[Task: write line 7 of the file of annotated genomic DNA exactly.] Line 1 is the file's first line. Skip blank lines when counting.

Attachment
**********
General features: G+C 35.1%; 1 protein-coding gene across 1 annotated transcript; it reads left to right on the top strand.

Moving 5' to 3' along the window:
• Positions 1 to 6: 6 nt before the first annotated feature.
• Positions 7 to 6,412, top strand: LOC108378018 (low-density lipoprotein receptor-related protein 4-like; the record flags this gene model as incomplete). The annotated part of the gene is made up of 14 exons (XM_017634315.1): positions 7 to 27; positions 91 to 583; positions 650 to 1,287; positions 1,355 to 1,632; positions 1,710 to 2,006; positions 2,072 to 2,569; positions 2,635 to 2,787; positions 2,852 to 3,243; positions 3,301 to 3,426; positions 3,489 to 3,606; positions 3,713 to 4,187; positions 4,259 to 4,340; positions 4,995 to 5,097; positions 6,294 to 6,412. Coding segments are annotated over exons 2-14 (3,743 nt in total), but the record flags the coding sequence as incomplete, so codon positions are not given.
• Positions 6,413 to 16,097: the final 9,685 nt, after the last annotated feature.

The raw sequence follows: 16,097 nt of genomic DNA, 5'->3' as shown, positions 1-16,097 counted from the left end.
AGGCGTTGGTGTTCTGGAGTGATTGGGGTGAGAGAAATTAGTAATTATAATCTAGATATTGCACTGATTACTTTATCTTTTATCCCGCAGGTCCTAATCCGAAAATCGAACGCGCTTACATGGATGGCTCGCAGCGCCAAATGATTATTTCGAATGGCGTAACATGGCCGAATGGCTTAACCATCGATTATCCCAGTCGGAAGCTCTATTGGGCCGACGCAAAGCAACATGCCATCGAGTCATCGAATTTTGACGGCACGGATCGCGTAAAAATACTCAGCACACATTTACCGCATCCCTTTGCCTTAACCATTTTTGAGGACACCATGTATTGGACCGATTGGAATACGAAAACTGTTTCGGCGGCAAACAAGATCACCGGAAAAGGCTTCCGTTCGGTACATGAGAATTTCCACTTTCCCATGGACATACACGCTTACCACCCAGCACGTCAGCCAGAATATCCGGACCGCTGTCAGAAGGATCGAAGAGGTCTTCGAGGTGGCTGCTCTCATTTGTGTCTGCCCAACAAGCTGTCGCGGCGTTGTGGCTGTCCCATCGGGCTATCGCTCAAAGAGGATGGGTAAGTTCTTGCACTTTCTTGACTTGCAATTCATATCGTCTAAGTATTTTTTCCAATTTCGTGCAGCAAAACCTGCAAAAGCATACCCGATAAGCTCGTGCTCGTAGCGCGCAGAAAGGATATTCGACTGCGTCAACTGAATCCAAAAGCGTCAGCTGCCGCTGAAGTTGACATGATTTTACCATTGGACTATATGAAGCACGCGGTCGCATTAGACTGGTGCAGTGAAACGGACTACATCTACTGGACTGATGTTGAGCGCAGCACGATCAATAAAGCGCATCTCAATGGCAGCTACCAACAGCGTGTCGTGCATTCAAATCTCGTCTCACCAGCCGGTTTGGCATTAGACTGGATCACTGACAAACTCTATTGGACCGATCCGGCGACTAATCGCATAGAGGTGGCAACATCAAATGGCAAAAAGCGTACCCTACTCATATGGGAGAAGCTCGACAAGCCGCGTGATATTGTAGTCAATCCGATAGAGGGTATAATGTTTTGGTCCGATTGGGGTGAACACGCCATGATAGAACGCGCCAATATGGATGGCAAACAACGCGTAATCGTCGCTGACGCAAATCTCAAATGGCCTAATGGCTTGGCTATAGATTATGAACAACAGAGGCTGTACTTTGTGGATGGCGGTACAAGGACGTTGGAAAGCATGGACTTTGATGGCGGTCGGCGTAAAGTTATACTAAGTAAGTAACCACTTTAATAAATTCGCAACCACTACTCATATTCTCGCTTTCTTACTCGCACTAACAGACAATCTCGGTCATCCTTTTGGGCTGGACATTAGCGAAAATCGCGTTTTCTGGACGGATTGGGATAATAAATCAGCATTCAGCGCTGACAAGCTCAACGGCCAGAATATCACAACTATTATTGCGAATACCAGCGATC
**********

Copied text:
AGGCGTTGGTGTTCTGGAGTGATTGGGGTGAGAGAAATTAGTAATTATAATCTAGATATTGCACTGATTACTTTATCTTTTATCCCGCAGGTCCTAATCCGAAAATCGAACGCGCTTACATGGATGGCTCGCAGCGCCAAATGATTATTTCGAATGGCGTAACATGGCCGAATGGCTTAACCATCGATTATCCCAGTCGGAAGCTCTATTGGGCCGACGCAAAGCAACATGCCATCGAGTCATCGAATTTTGACGGCACGGATCGCGTAAAAATACTCAGCACACATTTACCGCATCCCTTTGCCTTAACCATTTTTGAGGACACCATGTATTGGACCGATTGGAATACGAAAACTGTTTCGGCGGCAAACAAGATCACCGGAAAAGGCTTCCGTTCGGTACATGAGAATTTCCACTTTCCCATGGACATACACGCTTACCACCCAGCACGTCAGCCAGAATATCCGGACCGCTGTCAGAAGGATCGAAGAGGTCTTCGAGGTGGCTGCTCTCATTTGTGTCTGCCCAACAAGCTGTCGCGGCGTTGTGGCTGTCCCATCGGGCTATCGCTCAAAGAGGATGGGTAAGTTCTTGCACTTTCTTGACTTGCAATTCATATCGTCTAAGTATTTTTTCCAATTTCGTGCAGCAAAACCTGCAAAAGCATACCCGATAAGCTCGTGCTCGTAGCGCGCAGAAAGGATATTCGACTGCGTCAACTGAATCCAAAAGCGTCAGCTGCCGCTGAAGTTGACATGATTTTACCATTGGACTATATGAAGCACGCGGTCGCATTAGACTGGTGCAGTGAAACGGACTACATCTACTGGACTGATGTTGAGCGCAGCACGATCAATAAAGCGCATCTCAATGGCAGCTACCAACAGCGTGTCGTGCATTCAAATCTCGTCTCACCAGCCGGTTTGGCATTAGACTGGATCACTGACAAACTCTATTGGACCGATCCGGCGACTAATCGCATAGAGGTGGCAACATCAAATGGCAAAAAGCGTACCCTACTCATATGGGAGAAGCTCGACAAGCCGCGTGATATTGTAGTCAATCCGATAGAGGGTATAATGTTTTGGTCCGATTGGGGTGAACACGCCATGATAGAACGCGCCAATATGGATGGCAAACAACGCGTAATCGTCGCTGACGCAAATCTCAAATGGCCTAATGGCTTGGCTATAGATTATGAACAACAGAGGCTGTACTTTGTGGATGGCGGTACAAGGACGTTGGAAAGCATGGACTTTGATGGCGGTCGGCGTAAAGTTATACTAAGTAAGTAACCACTTTAATAAATTCGCAACCACTACTCATATTCTCGCTTTCTTACTCGCACTAACAGACAATCTCGGTCATCCTTTTGGGCTGGACATTAGCGAAAATCGCGTTTTCTGGACGGATTGGGATAATAAATCAGCATTCAGCGCTGACAAGCTCAACGGCCAGAATATCACAACTATTATTGCGAATACCAGCGATC